Guyanese Sentenced to 15 Years for Robbery

A 19-year-old Guyanese national has been sentenced to spend the next 15 years of his life behind bars at the Richmond Hill Prison after pleading guilty to robbing a Canadian national of two (2) computers.

Javid Glasgow admitted to unlawfully entering the home of a Canadian national and robbing her of two computers

The sentence was imposed on Javid Glasgow last week Thursday at the No. 2 High Court in St. George’s, by Guyanese-born High Court Judge, Madam Justice Paula Gilford, who is optimistic that the severe sentences handed down would serve as a deterrent for potential offenders.

Glasgow was taken into custody earlier in the year when the Royal Grenada Police Force (RGPF) issued a wanted man bulletin for the Calliste, St. George resident, who was 18 years old when he committed the offence.

The high school dropout was eventually captured on March 26, somewhere in the vicinity of the Town of St. George and taken to the St. George’s Magistrate’s Court to answer to the charge of Robbery with Violence.

Crown Counsel in the Office of the Director of Public Prosecution (DPP), Brandon La Touche, told the court that the teenager entered the victim’s home through a window, held her up by putting a screw driver to her throat, slammed her head against the wall and threatened to kill her.

Glasgow then proceeded to rob the victim of two computers valued at US$400.00 each.

The Canadian woman who suffered injuries to her head and face along with her husband were in court for the sentencing hearing but did not wish to appear on camera.

However, they expressed relief and satisfaction with the sentence handed down by the female high court judge.
Glasgow, who has one previous conviction recorded against him, migrated to Grenada at a very young age.

He appeared to be very nervous while sitting in the prisoner’s dock, neatly dressed in a cream and black dress shirt, black pants, and pair of Clark’s as the judge pondered on his future.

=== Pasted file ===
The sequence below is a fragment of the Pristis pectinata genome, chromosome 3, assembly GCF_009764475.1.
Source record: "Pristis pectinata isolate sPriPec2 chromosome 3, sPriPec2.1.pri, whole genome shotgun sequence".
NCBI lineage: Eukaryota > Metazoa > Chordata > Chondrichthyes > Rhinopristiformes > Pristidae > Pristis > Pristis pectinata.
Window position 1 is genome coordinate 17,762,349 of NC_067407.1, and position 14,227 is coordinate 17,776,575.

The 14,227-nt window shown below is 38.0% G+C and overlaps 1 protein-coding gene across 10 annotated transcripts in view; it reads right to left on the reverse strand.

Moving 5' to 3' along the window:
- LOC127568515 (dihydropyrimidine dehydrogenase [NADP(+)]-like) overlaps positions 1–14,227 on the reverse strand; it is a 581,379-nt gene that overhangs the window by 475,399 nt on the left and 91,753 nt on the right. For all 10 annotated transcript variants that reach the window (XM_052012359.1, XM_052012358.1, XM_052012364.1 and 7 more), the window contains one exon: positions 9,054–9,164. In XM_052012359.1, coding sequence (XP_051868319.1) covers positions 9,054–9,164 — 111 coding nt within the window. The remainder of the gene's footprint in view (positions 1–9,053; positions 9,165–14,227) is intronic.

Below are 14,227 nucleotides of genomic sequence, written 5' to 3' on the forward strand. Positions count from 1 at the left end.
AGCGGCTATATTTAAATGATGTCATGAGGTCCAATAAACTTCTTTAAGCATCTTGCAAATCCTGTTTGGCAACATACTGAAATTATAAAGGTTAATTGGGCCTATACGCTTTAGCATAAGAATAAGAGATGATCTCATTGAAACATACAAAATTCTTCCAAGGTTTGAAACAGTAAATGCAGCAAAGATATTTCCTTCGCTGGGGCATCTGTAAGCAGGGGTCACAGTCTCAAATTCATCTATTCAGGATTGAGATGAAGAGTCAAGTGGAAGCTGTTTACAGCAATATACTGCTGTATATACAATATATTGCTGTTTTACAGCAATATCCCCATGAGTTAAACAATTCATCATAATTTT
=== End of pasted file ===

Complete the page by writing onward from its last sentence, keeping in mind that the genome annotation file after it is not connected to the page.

The aggravating factors outweighed the mitigating factors in this particular case, a fact that was acknowledged by Glasgow’s attorney, George Prime who pleaded with the court for mercy on behalf of his client.

Prime noted that the accused had admitted to committing the offence at the earliest opportunity and urged the court to consider his personal circumstances.

He said that Glasgow lacked motherly direction due to the death of his mother at the tender age of 12 and was consequently led astray.

“The aggravating factors are too much to bear…the nature of them and the manner in which the offence took place,” he told the court, adding that “notwithstanding that the crime would have caused the country some embarrassment, I ask that Glasgow is not visited by the full extent of the law”.

The attorney also urged the court to ensure that his client be put on a strict rehabilitative regime, which will address drug abuse, among other things.

In addition to his 15-year sentence, Justice Gilford ordered Glasgow to pursue classes in English A, Mathematics, Information Technology and a trade of his choice at the prison.

The female judge warned him that he will be forced to serve another 2 years behind bars if he did not comply with the order.

The maximum penalty for robbery with violence in Grenada is 20 years imprisonment.

Without giving a clear indication on whether the sentence would be appealed or not, Attorney Prime expressed the view that 15 years is “excessive,” adding that “it is something that I would have to advise my client” as time is needed to review the sentencing documents.

“You don’t appeal instinctively…if certain things that should have been done were not done, then counsel has the right to advise his client accordingly”, said the experienced attorney.

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